The American Library Association (ALA) recommends fiber for the future

These days everyone is trying to figure out how to maximize broadband capabilities. The American Library Association has issued its recommendation: libraries should seek fiber optic technologies in their proposals for stimulus funding under the American Recovery and Reinvestment Act.

ALA - a Speed Matters partner - bases this recommendation on an analysis of the services that libraries across the country are struggling to provide their patrons and the services patrons are most likely to require in the future. The ALA's Office for Information Technology Policy has recently published a report that outlines their recommendation. In it, they say:

"People of all ages and backgrounds increasingly depend upon the local library's public access computers and Internet access and support to search for jobs, take classes, complete homework assignments, obtain medical information, and receive government information and services... Unfortunately, the ability of local libraries to meet these community needs is in jeopardy because of the lack of adequate broadband capability."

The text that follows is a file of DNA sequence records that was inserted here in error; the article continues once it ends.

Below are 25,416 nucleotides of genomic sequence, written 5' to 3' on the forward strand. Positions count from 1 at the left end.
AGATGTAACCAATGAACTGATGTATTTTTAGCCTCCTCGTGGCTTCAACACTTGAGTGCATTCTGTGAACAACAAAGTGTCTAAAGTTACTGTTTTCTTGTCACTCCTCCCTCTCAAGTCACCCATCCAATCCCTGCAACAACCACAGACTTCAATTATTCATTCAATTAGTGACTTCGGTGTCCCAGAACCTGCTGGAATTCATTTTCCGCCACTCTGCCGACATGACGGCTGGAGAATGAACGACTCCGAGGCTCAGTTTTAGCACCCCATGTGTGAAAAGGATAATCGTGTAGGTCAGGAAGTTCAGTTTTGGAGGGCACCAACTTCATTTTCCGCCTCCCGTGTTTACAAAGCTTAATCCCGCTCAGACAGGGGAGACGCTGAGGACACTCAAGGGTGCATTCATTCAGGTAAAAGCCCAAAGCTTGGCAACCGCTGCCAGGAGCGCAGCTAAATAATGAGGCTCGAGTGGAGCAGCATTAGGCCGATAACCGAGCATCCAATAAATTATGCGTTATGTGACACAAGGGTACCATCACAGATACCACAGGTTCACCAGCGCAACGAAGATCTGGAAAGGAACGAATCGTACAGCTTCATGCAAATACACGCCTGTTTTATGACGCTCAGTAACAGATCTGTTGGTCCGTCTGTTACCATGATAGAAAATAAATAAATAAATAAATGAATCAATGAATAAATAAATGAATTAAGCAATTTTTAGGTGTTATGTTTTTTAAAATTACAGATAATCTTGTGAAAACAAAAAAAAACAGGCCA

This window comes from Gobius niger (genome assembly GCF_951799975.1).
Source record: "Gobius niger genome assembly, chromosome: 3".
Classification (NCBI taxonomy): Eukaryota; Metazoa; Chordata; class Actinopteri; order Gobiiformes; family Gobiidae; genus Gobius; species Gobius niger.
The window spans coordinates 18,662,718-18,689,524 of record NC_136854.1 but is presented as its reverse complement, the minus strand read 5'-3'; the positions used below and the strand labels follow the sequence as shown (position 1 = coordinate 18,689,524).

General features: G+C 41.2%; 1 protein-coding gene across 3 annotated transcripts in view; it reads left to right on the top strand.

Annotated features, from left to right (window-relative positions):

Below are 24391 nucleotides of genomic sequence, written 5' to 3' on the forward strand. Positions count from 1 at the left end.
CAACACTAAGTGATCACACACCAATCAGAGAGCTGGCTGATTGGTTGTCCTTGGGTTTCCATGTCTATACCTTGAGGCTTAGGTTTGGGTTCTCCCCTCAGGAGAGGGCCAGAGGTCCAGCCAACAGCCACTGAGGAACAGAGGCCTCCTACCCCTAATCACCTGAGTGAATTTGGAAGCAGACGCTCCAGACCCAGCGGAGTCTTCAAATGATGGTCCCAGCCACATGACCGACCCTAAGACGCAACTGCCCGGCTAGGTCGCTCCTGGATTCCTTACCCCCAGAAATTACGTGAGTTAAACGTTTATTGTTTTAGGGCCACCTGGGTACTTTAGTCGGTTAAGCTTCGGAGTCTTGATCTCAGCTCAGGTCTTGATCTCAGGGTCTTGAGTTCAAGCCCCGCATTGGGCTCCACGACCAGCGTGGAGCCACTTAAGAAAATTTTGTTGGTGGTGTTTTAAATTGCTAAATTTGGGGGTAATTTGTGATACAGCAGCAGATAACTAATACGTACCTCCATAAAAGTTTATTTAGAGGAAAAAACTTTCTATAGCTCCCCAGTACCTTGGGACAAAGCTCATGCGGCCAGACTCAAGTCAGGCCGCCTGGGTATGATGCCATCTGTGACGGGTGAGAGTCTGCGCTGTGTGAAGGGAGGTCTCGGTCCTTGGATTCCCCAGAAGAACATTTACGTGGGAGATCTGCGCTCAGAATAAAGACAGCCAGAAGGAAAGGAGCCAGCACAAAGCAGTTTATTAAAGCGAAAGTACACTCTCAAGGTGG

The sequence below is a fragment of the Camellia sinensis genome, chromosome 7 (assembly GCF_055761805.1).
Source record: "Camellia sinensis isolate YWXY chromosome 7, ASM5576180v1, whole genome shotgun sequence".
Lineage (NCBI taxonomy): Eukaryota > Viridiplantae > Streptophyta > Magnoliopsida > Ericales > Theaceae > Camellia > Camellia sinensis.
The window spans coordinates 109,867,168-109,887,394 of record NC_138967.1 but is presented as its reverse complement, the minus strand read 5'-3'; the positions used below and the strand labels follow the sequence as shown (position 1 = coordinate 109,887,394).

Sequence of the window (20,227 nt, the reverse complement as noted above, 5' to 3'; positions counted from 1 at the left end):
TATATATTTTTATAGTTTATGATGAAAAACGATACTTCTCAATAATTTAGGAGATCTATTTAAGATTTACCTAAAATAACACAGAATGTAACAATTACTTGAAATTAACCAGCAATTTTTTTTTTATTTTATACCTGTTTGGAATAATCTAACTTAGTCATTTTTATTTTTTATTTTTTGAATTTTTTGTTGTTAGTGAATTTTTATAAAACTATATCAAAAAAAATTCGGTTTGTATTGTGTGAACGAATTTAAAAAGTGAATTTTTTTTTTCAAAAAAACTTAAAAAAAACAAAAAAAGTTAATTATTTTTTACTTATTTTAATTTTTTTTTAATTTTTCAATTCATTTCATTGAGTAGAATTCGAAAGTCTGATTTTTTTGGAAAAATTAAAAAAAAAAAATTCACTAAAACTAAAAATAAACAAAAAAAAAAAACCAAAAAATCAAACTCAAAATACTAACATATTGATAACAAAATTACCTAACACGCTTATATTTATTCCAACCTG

The ALA identifies two primary benefits of fiber optic technology. Fiber will allow libraries to:

  • Introduce new services and applications and
  • Provide adequate bandwidth for current and future services

The potential in fiber technology extends beyond basic library services. The ALA reports, "With reliable, high-speed connections, libraries are incorporating interactive Web-based applications to engage their users. Libraries are adding podcasts of book talks, video-on-demand, geo-tagging of local landmarks, patron tagged catalogs, and tweets of the latest fiction."

For states, municipalities, and libraries issuing their stimulus proposals, the ALA report provides possible scenarios for deployment of fiber technologies.

American Library Association (ALA)

ALA OITP Explains How Fiber to the Library Could Be Broadband Solution (Library Journal)

Libraries (Speed Matters)

Fiber to the Library Report (ALA)